Pharmacokinetic evaluations in elderly patients have not been performed.
Ribavirin pharmacokinetics, when corrected for weight, are similar in male and female patients.
In vitro studies indicate that ribavirin does not inhibit CYP450 enzymes.
In vitro data indicate ribavirin reduces phosphorylation of lamivudine, stavudine, and zidovudine. However, no pharmacokinetic (e.g., plasma concentrations or intracellular triphosphorylated active metabolite concentrations) or pharmacodynamic (e.g., loss of HIV/HCV virologic suppression) interaction was observed when ribavirin and lamivudine (n=18), stavudine (n=10), or zidovudine (n=6) were co-administered as part of a multi-drug regimen to HCV/HIV coinfected patients (see PRECAUTIONS: Drug Interactions).
In vitro, didanosine or its active metabolite (dideoxyadenosine 5'-triphosphate) is increased when didanosine is co-administered with ribavirin, which could cause or worsen clinical toxicities (see PRECAUTIONS: Drug Interactions).
There was no effect on the pharmacokinetics of representative drugs metabolized by CYP 2C9, CYP 2C19, CYP 2D6 or CYP 3A4.
Treatment with PEGASYS® once weekly for 4 weeks in healthy subjects was associated with an inhibition of P450 1A2 and a 25% increase in theophylline AUC (see PRECAUTIONS: Drug Interactions).
The safety and effectiveness of PEGASYS in combination with COPEGUS for the treatment of hepatitis C virus infection were assessed in two randomized controlled clinical trials. All patients were adults, had compensated liver disease, detectable hepatitis C virus, liver biopsy diagnosis of chronic hepatitis, and were previously untreated with interferon. Approximately 20% of patients in both studies had compensated cirrhosis (Child-Pugh class A). Patients coinfected with HIV were excluded from these studies.
In Study NV15801 (described as Study 4 in the PEGASYS Package Insert), patients were randomized to receive either PEGASYS 180 µg sc once weekly (qw) with an oral placebo, PEGASYS 180 µg qw with COPEGUS 1000 mg po (body weight <75 kg) or 1200 mg po (body weight≥75 kg) or REBETRON™ (interferon alfa-2b 3 MIU sc tiw plus ribavirin 1000 mg or 1200 mg po). All patients received 48 weeks of therapy followed by 24 weeks of treatment-free follow-up. COPEGUS or placebo treatment assignment was blinded. Sustained virological response was defined as undetectable (<50 IU/mL) HCV RNA on or after study week 68. PEGASYS in combination with COPEGUS resulted in a higher SVR compared to PEGASYS alone or interferon alfa-2b and ribavirin (Table 1). In all treatment arms, patients with viral genotype 1, regardless of viral load, had a lower response rate to PEGASYS in combination with COPEGUS compared to patients with other viral genotypes.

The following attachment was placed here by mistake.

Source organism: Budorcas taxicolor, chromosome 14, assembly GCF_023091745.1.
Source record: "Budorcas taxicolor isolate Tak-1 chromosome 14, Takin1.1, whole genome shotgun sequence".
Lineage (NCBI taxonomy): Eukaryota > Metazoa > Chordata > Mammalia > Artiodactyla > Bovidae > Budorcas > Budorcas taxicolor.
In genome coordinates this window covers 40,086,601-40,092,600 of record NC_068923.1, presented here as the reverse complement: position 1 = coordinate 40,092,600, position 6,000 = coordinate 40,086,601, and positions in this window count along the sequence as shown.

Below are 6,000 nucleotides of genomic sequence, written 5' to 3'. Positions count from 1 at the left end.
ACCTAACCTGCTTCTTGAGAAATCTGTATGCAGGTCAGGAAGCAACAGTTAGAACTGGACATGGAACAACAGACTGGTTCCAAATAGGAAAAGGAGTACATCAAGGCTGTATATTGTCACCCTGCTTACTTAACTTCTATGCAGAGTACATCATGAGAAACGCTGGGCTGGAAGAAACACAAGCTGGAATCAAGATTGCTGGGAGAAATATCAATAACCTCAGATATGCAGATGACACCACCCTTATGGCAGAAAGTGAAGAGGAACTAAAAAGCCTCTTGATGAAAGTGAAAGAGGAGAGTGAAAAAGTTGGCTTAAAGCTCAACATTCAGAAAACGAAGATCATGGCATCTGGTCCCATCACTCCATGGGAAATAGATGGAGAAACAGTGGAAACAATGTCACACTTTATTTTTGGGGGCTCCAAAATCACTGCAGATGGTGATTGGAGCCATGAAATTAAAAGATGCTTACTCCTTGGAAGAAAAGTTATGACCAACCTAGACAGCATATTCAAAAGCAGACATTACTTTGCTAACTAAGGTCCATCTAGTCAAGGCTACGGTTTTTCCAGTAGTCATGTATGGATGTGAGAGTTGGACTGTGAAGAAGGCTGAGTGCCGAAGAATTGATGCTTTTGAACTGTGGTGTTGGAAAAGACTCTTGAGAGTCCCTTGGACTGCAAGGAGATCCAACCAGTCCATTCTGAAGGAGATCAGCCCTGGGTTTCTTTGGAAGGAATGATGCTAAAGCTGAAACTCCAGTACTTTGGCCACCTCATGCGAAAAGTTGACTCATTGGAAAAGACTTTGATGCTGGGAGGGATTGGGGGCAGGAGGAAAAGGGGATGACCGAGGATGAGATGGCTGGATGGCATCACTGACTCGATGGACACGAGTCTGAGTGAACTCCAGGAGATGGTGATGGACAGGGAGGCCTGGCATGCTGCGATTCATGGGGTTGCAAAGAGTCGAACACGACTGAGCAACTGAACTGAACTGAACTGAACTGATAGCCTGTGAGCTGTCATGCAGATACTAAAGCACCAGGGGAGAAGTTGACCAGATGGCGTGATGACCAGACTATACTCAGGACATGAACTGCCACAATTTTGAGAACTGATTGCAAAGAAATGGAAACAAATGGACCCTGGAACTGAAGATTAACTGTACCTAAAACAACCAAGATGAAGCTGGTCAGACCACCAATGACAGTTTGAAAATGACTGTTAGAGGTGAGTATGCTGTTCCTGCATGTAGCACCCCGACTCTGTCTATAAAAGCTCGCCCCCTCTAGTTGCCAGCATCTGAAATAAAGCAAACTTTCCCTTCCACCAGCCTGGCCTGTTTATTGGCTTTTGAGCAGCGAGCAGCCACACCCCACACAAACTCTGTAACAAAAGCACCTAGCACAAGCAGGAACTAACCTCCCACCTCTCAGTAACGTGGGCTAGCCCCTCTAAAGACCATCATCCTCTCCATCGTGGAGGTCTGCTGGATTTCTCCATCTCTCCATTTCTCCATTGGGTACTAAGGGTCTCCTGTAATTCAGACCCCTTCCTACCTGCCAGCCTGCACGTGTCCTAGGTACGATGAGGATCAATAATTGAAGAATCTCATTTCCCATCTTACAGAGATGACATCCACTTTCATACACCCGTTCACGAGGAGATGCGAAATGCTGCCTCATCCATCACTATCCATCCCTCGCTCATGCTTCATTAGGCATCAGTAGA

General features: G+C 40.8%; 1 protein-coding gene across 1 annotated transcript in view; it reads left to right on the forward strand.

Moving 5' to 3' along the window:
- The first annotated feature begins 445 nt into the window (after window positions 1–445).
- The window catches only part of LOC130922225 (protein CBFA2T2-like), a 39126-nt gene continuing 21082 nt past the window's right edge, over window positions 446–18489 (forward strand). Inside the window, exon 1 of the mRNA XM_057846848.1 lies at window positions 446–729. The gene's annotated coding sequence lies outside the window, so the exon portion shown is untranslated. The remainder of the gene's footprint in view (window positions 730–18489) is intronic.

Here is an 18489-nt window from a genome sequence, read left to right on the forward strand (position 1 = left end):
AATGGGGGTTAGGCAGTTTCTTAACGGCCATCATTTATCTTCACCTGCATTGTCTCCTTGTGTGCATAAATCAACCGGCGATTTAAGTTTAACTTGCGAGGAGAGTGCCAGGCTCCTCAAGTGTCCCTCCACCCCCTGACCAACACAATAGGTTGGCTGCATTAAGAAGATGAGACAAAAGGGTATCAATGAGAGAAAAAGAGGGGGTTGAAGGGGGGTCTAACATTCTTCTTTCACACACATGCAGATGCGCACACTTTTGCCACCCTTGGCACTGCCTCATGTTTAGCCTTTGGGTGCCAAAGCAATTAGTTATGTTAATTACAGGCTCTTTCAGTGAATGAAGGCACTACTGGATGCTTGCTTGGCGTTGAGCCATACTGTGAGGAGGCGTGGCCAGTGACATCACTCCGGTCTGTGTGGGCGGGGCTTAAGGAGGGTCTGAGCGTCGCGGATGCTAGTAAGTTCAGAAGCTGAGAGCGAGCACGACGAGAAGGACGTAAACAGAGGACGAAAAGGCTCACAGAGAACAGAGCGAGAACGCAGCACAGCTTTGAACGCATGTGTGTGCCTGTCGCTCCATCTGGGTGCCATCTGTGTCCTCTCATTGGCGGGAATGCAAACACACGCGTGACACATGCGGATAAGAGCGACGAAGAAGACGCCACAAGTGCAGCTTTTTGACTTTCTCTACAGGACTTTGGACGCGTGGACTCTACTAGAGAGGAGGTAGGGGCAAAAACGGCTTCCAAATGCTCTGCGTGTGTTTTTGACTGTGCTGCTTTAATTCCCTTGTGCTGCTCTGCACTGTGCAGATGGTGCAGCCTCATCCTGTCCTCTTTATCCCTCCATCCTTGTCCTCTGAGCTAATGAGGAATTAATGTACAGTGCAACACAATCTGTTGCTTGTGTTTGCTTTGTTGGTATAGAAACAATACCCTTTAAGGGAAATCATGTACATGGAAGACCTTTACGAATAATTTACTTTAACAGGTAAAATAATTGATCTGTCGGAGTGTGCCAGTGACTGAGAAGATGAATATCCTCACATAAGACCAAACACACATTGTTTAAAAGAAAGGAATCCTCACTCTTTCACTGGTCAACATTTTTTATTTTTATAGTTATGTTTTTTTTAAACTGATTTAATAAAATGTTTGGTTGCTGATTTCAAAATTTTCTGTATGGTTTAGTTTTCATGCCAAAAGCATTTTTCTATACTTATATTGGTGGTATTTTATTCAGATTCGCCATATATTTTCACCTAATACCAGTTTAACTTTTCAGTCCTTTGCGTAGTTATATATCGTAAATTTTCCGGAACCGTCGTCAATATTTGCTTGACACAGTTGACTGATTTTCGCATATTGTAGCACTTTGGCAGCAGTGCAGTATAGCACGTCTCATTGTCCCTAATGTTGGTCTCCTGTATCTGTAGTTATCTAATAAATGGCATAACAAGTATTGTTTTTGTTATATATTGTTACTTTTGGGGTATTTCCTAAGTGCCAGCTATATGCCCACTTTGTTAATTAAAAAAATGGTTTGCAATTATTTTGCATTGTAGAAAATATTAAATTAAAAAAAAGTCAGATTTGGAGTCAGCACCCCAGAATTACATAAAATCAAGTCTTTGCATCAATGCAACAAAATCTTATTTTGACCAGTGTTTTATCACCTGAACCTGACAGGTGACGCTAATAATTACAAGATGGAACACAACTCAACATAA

Ribavirin 1000 mg or 1200 mg
COPEGUS 1000 mg or 1200 mg
|Difference in overall treatment response (PEGASYS/COPEGUS– Interferon alfa-2b/ribavirin) was 9% (95% CI 2.3, 15.3).|
|All patients||197/444 (44%)||65/224 (29%)||241/453 (53%)|
|Genotype 1||103/285 (36%)||29/145 (20%)||132/298 (44%)|
|Genotypes 2-6||94/159 (59%)||36/79 (46%)||109/155 (70%)|
In Study NV15942 (described as Study 5 in the PEGASYS Package Insert), all patients received PEGASYS 180 µg sc qw and were randomized to treatment for either 24 or 48 weeks and to a COPEGUS dose of either 800 mg or 1000 mg/1200 mg (for body weight<75 kg/≥75 kg). Assignment to the four treatment arms was stratified by viral genotype and baseline HCV viral titer. Patients with genotype 1 and high viral titer (defined as >2 × 106 HCV RNA copies/mL serum) were preferentially assigned to treatment for 48 weeks.
HCV 1 and 4 - Irrespective of baseline viral titer, treatment for 48 weeks with PEGASYS and 1000 mg or 1200 mg of COPEGUS resulted in higher SVR (defined as undetectable HCV RNA at the end of the 24-week treatment-free follow-up period) compared to shorter treatment (24 weeks) and/or 800 mg COPEGUS.
HCV 2 and 3 - Irrespective of baseline viral titer, treatment for 24 weeks with PEGASYS and 800 mg of COPEGUS resulted in a similar SVR compared to longer treatment (48 weeks) and/or 1000 mg or 1200 mg of COPEGUS (see Table 2).
The numbers of patients with genotype 5 and 6 were too few to allow for meaningful assessment.
|24 Weeks Treatment||48 Weeks Treatment|
1000 mg or 1200 mg†
1000 mg or 1200 mg†
|Genotype 1||29/101 (29%)||48/118 (41%)||99/250 (40%)||138/271 (51%)|
|Genotypes 2, 3||79/96 (82%)||116/144 (81%)||75/99 (76%)||117/153 (76%)|
|Genotype 4||0/5 (0%)||7/12 (58%)||5/8 (63%)||9/11 (82%)|
Treatment response rates are lower in patients with poor prognostic factors receiving pegylated interferon alpha therapy. In studies NV15801 and NV15942, treatment response rates were lower in patients older than 40 years (50% vs. 66%), in patients with cirrhosis (47% vs. 59%), in patients weighing over 85 kg (49% vs. 60%), and in patients with genotype 1 with high vs. low viral load (43% vs. 56%). African-American patients had lower response rates compared to Caucasians.